At any rate, they were economically much better off before the war than starting over in whichever country would admit them. Welfare and other socialist programs existed here, but there was no way, no how, not one that went on those.

But that was then, this is now, and it's interesting that you think we still need more people in this country. How many more "immigrants" do you think we "need"?

46 posted on 12/18/2005 12:06:44 PM PST by Borax Queen
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To: arnoldpalmerfan
"Between 1800 and 1965," Mr. Tancredo writes in his statement on the bill, "the annual number of people admitted as immigrants averaged about 200,000. Since 1990, that number has been over one million—and that doesn't count illegal immigrants."

With more than a million legal immigrants entering every year, there is no way the federal bureaucracies that deal with immigrants and national security threats could handle the problem.

It would take an army larger than any in the world simply to keep track of the aliens who are already here.

But national security, an obvious and immediate threat, is only part of the problem with mass immigration. The larger problem is the impact the immigration numbers have—on the economy, the culture, the educational system, crime and social institutions generally. And even larger than that is the number problem by itself.

Mr. Tancredo in his statement remarked "The Census Bureau projects that U.S. population will hit 400 million by 2050 and 571 million by 2100"—up from 280 million in the 2000 Census.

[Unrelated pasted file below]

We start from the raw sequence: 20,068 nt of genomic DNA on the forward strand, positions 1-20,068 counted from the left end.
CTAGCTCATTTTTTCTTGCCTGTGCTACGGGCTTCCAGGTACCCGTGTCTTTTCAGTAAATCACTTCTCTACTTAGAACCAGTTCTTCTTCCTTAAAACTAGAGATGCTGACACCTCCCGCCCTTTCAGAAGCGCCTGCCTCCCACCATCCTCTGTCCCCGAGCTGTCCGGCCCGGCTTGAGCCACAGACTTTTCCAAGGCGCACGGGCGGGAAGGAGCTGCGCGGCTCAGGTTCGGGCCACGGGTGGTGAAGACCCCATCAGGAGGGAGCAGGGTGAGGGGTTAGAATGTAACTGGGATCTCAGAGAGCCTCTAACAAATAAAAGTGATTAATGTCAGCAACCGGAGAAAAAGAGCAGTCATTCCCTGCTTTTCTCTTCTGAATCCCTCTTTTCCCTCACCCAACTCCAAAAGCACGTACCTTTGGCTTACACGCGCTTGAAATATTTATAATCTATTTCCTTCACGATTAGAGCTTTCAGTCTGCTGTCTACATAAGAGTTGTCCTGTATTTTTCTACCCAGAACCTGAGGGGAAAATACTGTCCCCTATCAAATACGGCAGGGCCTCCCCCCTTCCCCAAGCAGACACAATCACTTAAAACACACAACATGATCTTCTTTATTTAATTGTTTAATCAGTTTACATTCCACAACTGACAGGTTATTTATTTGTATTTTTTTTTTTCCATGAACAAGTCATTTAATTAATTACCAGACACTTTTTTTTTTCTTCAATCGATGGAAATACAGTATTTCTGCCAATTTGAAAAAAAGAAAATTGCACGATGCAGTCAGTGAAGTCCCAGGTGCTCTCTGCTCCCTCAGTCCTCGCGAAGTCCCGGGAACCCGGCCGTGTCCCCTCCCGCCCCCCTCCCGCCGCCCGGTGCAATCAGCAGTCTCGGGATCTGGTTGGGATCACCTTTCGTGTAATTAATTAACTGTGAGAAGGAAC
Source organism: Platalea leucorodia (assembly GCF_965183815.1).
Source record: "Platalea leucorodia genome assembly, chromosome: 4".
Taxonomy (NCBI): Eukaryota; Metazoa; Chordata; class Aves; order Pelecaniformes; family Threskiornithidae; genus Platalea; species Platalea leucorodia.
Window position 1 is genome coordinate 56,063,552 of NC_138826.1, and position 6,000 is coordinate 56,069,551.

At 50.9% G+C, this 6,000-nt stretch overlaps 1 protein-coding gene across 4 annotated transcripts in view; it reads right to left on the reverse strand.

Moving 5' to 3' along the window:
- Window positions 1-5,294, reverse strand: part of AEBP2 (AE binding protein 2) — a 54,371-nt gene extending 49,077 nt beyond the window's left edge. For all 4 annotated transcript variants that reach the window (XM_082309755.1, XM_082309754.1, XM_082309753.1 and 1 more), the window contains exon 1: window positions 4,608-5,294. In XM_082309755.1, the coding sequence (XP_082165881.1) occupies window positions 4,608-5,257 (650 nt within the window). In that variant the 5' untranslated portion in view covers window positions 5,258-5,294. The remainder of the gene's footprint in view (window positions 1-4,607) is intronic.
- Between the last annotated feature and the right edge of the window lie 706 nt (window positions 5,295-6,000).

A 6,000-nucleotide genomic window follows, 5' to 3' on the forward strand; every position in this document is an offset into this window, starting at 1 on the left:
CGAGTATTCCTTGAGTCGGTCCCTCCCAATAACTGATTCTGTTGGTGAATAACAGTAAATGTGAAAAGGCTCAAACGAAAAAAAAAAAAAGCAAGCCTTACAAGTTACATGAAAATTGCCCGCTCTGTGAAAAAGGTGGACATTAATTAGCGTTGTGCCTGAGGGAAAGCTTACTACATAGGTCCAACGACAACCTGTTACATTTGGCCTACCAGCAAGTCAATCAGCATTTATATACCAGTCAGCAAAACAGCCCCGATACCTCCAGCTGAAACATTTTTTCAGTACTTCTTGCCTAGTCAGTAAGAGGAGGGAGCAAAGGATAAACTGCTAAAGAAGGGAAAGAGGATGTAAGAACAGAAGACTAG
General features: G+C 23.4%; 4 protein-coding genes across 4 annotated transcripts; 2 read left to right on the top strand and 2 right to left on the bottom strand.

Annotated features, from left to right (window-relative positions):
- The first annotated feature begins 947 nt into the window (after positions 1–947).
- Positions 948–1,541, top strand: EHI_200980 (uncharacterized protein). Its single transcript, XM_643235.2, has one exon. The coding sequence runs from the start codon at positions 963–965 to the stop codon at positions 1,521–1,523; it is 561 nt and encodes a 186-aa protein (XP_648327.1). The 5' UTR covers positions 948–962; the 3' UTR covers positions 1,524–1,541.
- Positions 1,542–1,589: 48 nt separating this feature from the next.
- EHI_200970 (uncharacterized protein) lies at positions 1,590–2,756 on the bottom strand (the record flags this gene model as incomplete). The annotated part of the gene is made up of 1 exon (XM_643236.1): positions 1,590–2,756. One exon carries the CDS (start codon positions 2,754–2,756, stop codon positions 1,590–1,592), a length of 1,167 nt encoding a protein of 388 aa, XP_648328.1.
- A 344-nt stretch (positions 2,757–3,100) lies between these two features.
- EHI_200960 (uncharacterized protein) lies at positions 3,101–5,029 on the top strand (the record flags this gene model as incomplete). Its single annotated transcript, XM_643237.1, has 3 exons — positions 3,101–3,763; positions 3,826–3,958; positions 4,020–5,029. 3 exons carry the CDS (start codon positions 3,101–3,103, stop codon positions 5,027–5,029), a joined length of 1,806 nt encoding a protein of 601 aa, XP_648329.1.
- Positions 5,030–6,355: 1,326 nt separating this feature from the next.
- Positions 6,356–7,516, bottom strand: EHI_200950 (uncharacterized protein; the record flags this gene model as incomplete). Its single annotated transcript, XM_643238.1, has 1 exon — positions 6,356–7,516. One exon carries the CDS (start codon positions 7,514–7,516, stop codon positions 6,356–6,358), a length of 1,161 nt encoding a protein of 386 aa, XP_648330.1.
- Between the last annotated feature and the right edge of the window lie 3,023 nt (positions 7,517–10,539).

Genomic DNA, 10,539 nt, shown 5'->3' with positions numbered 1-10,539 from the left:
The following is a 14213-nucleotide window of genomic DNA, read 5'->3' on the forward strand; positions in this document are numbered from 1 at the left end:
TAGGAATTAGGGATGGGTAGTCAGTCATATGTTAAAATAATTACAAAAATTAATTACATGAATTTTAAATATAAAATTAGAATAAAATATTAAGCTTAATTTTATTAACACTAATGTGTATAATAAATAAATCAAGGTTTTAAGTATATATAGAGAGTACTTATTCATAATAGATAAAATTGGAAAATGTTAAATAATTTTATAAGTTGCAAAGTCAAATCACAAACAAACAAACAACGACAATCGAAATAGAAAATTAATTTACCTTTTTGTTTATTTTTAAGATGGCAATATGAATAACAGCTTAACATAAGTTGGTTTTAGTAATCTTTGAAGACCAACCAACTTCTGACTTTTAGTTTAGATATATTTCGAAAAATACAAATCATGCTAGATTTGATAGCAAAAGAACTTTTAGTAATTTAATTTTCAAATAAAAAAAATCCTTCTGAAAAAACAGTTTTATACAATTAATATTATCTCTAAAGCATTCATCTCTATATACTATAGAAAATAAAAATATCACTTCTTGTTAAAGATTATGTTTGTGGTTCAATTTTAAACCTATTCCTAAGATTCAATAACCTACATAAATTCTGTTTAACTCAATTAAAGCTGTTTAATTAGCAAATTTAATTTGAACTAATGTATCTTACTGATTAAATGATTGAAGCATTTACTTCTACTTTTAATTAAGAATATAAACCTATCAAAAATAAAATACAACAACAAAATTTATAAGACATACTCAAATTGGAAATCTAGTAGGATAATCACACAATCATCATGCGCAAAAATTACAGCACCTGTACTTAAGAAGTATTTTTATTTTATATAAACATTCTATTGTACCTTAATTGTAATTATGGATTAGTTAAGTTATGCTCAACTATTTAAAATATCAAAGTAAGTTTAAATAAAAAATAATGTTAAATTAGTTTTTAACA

But the congressman's numbers were outdated only weeks after he cited them. This month the Census Bureau announced that by 2050, the national population will stand at 420 million, 17 million more than the previous estimate.

If you like sitting in traffic, standing in line, paying skyrocketing rents and home prices, and watching natural resources vanish to sustain this level of human numbers, you'll think the America of the future is a utopia.

Excerpted from 2003 article The Tancredo Moratorium Bill

47 posted on 12/18/2005 12:39:10 PM PST by Borax Queen
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To: Accygirl
Of course this country is overcrowded. While there are many unsettled areas, most of them do not have the water supply to support a town. Back in the early days there was a need for more immigrants, but not any more - certainly not immigrants who are from hostile countries and refuse to even learn English but demand all kinds of special services.

I know of many historical and scenic areas that have been destroyed for tacky housing developments. The population has been growing and growing (if you don't believe me, just look up the statistics) while the amount of land remains the same and certain resources are dwindling.

An interesting discussion of overcrowding can be found in "The Pump House Gang" by Tom Wolfe, Ch. 15 (O Rotten Gotham - Sliding Down into the Behavioral Sink)

48 posted on 12/18/2005 2:18:42 PM PST by Dante3